The regulatory focus on digital content
An earlier post reported on the discussion over on the e-Literate blog regarding ways in which a US Department of Education audit of Western Governors University showed the auditors to be hyper-focused on an overly literal interpretation of rules, at the expense of a university’s innovative practices.
That same blog post makes a point that is highly relevant to the regulatory mechanisms governing K-12 digital learning:
The audit determination “was entirely based on course design materials - think syllabus and course outlines. The [Department] did not look at interactions arising during the course of actual course work, just whether there were pre-defined webinars, meetings, and student-instructor interactions…. These views essentially reject… the broader movement of faculty from "sage on the stage to guide on the side". Instructors, from the [Department’s] view, must provide instruction on course content and interactions must be pre-planned in the course design materials, at least for online courses.”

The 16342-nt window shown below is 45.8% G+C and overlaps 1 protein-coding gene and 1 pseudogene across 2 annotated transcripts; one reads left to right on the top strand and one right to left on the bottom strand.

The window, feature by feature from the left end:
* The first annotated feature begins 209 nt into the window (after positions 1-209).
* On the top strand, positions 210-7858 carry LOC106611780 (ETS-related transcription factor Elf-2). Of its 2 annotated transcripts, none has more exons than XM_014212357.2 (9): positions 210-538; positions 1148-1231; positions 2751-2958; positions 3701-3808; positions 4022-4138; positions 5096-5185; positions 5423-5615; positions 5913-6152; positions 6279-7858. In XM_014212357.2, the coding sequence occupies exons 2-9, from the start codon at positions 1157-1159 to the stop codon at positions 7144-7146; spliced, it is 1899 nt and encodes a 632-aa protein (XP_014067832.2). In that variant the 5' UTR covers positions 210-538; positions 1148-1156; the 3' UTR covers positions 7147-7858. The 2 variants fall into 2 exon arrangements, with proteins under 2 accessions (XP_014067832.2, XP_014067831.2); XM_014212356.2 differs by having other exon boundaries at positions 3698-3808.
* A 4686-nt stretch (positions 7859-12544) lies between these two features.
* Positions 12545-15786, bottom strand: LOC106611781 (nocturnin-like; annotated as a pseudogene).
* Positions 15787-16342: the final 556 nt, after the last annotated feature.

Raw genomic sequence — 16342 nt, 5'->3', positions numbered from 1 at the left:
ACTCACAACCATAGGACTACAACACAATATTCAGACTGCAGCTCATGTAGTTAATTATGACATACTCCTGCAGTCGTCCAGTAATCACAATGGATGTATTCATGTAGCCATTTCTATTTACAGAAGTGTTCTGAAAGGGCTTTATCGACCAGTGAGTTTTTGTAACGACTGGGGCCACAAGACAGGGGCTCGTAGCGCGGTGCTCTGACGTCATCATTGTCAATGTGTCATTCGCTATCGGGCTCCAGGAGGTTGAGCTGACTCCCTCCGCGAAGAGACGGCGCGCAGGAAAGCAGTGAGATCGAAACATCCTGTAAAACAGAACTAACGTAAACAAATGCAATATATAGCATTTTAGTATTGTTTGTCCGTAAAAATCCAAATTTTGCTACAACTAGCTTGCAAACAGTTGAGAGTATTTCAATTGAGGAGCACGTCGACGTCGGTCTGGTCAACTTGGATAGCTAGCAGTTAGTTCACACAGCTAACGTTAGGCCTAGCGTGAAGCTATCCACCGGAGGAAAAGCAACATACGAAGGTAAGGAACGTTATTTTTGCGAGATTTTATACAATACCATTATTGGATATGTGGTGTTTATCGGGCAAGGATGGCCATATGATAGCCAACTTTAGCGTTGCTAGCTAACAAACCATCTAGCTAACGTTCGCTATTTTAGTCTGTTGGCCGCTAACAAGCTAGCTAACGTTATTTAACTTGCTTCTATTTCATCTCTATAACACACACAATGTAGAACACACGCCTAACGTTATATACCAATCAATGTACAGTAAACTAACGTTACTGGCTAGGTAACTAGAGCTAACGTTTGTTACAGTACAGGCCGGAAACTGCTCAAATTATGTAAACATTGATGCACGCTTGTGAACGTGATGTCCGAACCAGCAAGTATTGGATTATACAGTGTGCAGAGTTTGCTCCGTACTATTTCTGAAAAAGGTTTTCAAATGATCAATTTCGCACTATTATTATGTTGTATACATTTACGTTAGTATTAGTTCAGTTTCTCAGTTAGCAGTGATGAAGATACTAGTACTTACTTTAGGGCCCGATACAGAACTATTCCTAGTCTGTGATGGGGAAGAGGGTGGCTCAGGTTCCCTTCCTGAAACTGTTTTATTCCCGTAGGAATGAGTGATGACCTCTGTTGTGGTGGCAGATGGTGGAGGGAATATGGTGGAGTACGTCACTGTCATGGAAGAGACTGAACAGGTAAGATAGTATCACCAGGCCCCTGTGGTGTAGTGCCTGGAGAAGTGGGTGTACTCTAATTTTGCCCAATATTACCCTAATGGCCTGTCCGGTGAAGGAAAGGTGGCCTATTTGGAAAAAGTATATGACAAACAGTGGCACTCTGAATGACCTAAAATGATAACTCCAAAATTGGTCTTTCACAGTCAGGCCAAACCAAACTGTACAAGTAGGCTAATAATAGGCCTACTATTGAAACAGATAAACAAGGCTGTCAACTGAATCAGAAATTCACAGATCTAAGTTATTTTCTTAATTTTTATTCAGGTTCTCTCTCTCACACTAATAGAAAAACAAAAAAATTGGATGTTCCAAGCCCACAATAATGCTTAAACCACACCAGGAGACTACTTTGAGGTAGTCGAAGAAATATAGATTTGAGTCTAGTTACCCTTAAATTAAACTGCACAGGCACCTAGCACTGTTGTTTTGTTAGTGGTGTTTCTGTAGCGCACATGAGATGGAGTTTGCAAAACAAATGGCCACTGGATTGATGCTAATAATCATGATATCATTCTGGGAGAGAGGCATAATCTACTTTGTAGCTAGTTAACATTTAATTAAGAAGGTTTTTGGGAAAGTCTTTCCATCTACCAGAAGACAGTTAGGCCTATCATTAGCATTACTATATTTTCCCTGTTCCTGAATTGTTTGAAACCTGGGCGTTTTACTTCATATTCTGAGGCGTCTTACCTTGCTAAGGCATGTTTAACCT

An analogous situation exists in K-12 online learning.
Experienced educators know that successful and scalable online learning requires substantial teacher interaction with students. But K-12 quality assurance mechanisms are based heavily on inputs, such as course content standards. This leads to extensive reviews of digital course content, and the reviews often focus too much on the text, graphics, assessments, etc., and not enough on the interaction that should occur between the teacher and student. Such interactions are based on student needs, vary greatly, take place during the course, and therefore cannot easily be evaluated ahead of time.
A good teacher can produce high rates of student success even with mediocre instructional materials. Alternatively, courses with well thought out instructional design and high production values are better than the alternative, but if these are used by a poor teacher, then student outcomes are likely to be mediocre. Students need the encouragement and assistance of a teacher or mentor more than they need fancy instructional materials.
But the system is based on inputs, and it’s far easier to review course materials than it is to review instruction, so that’s where the focus remains.